Jakarta: first impressions

I saw a guy juggling a soccer ball on the 8th floor of a scaffolding today. The floor was partially installed. If the ball dropped down a floor or two, he would slide down on the I-beams. It reminded me of ‘Man on Wire’ where the french tightrope walker went across the world trade center towers. But he wasn’t doing it to show off or get attention. I’m pretty sure I was the only person watching him, standing on the fringe of a busy road. Death was on the line; it didn’t stop him.

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A nice young boy opened the door for me after I picked up a snack of mixed nuts from a convenience store. I thanked him cheerfully for his overly friendly gesture. He stuck out his hand in need of food or money. Oh…right.

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Like in Bangladesh, I’ve gotten huge smiles here in Jakarta. For the most part, people are genuinely happy to have foreign visitors. It’s a very welcoming place. I was greeted by “Hello mister!” all over the city.

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I went to the harbor, through the poverty stricken neighborhoods of North Jakarta (the most vulnerable to disaster). Many lived in tin shacks, some of the homes were even built on stilts on the water. At the harbor, men were loading cement onto gigantic wooden clipper-ships. The ships had gigantic bows then would bend like bananas into the water were the middle would sit only a couple feet above the water then the stern had large cabins and cockpits like cargo freighters. I paid a man five dollars to canoe me around the harbor. I didn’t enjoy the elderly man laboring on my behalf so I asked for the extra paddle. There were only a few strokes where I didn’t stroke through some sort of garbage or debris.

 

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I got a tour of the Masjid Istiqlal, the largest mosque in Southeast Asia from a man named Bibi. The central prayer room was a fantastic indoor space with four floors of balconies for overflow.

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The traffic in Jakarta is notable. There are times that its so slow that I want to get out and walk. But I cant get out of the taxi because I can’t even open the door. It’s not just bumber to bumber. Its window to window. Tire to tire. The city’s train line is practically empty most of the time so a great way to get North or South. It seems that the city’s transportation system is all about self ownership. There are millions of motorcycles and cars for those who can afford them. The traffic is a case in point that Adam Smith’s theory does not apply universally. The pursuit of self-interest does not lead to any societal benefits. It leads to a gridlocked traffic.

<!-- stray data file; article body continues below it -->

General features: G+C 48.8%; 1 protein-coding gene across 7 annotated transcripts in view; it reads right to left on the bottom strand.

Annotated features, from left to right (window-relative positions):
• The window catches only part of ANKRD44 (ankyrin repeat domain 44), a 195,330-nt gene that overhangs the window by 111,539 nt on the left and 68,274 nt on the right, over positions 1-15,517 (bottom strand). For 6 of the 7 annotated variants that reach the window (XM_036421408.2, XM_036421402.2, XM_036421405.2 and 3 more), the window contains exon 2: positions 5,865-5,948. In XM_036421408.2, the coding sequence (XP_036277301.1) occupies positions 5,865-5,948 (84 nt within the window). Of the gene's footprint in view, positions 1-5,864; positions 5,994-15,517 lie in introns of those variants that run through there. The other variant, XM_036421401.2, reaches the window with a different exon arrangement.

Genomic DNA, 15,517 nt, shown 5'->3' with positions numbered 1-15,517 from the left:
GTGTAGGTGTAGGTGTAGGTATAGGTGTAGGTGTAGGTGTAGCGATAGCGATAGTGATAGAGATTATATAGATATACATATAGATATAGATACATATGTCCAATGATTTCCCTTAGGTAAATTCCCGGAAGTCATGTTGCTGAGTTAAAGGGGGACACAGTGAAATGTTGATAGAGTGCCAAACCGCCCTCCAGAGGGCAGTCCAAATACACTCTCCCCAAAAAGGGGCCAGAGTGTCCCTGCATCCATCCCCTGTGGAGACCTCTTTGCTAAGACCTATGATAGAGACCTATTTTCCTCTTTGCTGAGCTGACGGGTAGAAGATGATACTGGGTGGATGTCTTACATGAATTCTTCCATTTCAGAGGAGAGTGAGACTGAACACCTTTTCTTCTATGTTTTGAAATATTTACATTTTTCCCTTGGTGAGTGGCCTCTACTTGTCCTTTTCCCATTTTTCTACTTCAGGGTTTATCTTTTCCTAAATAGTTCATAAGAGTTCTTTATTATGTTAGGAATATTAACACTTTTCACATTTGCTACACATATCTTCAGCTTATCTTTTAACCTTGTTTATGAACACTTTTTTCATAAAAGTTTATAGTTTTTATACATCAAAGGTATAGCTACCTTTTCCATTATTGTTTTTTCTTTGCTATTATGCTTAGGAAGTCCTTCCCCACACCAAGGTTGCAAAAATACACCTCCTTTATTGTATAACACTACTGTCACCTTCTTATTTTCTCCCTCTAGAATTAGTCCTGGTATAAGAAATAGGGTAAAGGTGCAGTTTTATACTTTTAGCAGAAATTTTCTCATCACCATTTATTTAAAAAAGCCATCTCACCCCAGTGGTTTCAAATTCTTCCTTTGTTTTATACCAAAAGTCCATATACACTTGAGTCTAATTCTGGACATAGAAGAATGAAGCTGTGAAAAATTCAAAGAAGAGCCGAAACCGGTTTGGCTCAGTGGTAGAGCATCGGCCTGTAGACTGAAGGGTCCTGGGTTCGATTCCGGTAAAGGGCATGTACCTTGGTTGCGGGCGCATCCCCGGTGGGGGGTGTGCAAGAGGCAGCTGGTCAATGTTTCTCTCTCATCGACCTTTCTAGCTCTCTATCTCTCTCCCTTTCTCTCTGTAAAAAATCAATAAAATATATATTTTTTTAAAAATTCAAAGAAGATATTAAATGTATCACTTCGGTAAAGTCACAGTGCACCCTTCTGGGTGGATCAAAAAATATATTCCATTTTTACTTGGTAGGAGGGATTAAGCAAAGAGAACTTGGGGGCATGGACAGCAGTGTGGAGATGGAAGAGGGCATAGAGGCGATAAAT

Jakarta is not walkable. Many streets don’t even have sidewalks. With no side walks, there are therefore no crosswalks. So you just have to go. And don’t make any sudden movements or you are mushed meat. The streets in India are more  crowded, but here everything moves at much higher speeds making them much more intimidating to cross.

I saw a man put on his prayer cap underneath his helmet. (At least the majority of people here helmets). It’s swelteringly hot. So I can’t see why he put it on unless to say ‘The roads are dangerous. My safety will be decided by Allah.’

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As the end nears (I even have a domestic US flight booked from NYC to Memphis for the final presentation and conference) I’m finding it strange to think about heading ‘home’. I’m getting closer and closer to committing to London next year.

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